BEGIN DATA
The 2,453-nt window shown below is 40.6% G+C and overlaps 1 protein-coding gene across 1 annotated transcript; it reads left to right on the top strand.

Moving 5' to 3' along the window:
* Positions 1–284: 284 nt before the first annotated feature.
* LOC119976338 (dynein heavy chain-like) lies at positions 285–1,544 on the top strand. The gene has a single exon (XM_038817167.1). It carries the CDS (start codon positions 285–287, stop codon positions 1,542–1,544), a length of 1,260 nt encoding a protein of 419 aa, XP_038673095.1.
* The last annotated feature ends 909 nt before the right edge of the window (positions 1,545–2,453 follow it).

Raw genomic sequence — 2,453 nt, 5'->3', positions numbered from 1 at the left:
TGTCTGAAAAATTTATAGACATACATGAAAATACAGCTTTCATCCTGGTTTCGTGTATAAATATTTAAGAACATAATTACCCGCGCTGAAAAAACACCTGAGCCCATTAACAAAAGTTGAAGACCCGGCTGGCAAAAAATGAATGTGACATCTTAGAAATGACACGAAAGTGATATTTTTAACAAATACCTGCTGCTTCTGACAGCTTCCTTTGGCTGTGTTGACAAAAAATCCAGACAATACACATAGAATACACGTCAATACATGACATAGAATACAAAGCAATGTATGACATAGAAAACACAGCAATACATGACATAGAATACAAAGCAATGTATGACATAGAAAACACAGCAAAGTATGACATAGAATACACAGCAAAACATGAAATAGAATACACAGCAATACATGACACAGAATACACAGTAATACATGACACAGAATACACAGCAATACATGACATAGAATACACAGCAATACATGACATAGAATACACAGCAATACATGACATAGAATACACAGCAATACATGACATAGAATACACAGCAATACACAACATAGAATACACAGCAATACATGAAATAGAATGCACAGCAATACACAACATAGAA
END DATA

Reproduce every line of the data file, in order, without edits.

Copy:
The 2,453-nt window shown below is 40.6% G+C and overlaps 1 protein-coding gene across 1 annotated transcript; it reads left to right on the top strand.

Moving 5' to 3' along the window:
* Positions 1–284: 284 nt before the first annotated feature.
* LOC119976338 (dynein heavy chain-like) lies at positions 285–1,544 on the top strand. The gene has a single exon (XM_038817167.1). It carries the CDS (start codon positions 285–287, stop codon positions 1,542–1,544), a length of 1,260 nt encoding a protein of 419 aa, XP_038673095.1.
* The last annotated feature ends 909 nt before the right edge of the window (positions 1,545–2,453 follow it).

Raw genomic sequence — 2,453 nt, 5'->3', positions numbered from 1 at the left:
TGTCTGAAAAATTTATAGACATACATGAAAATACAGCTTTCATCCTGGTTTCGTGTATAAATATTTAAGAACATAATTACCCGCGCTGAAAAAACACCTGAGCCCATTAACAAAAGTTGAAGACCCGGCTGGCAAAAAATGAATGTGACATCTTAGAAATGACACGAAAGTGATATTTTTAACAAATACCTGCTGCTTCTGACAGCTTCCTTTGGCTGTGTTGACAAAAAATCCAGACAATACACATAGAATACACGTCAATACATGACATAGAATACAAAGCAATGTATGACATAGAAAACACAGCAATACATGACATAGAATACAAAGCAATGTATGACATAGAAAACACAGCAAAGTATGACATAGAATACACAGCAAAACATGAAATAGAATACACAGCAATACATGACACAGAATACACAGTAATACATGACACAGAATACACAGCAATACATGACATAGAATACACAGCAATACATGACATAGAATACACAGCAATACATGACATAGAATACACAGCAATACATGACATAGAATACACAGCAATACACAACATAGAATACACAGCAATACATGAAATAGAATGCACAGCAATACACAACATAGAA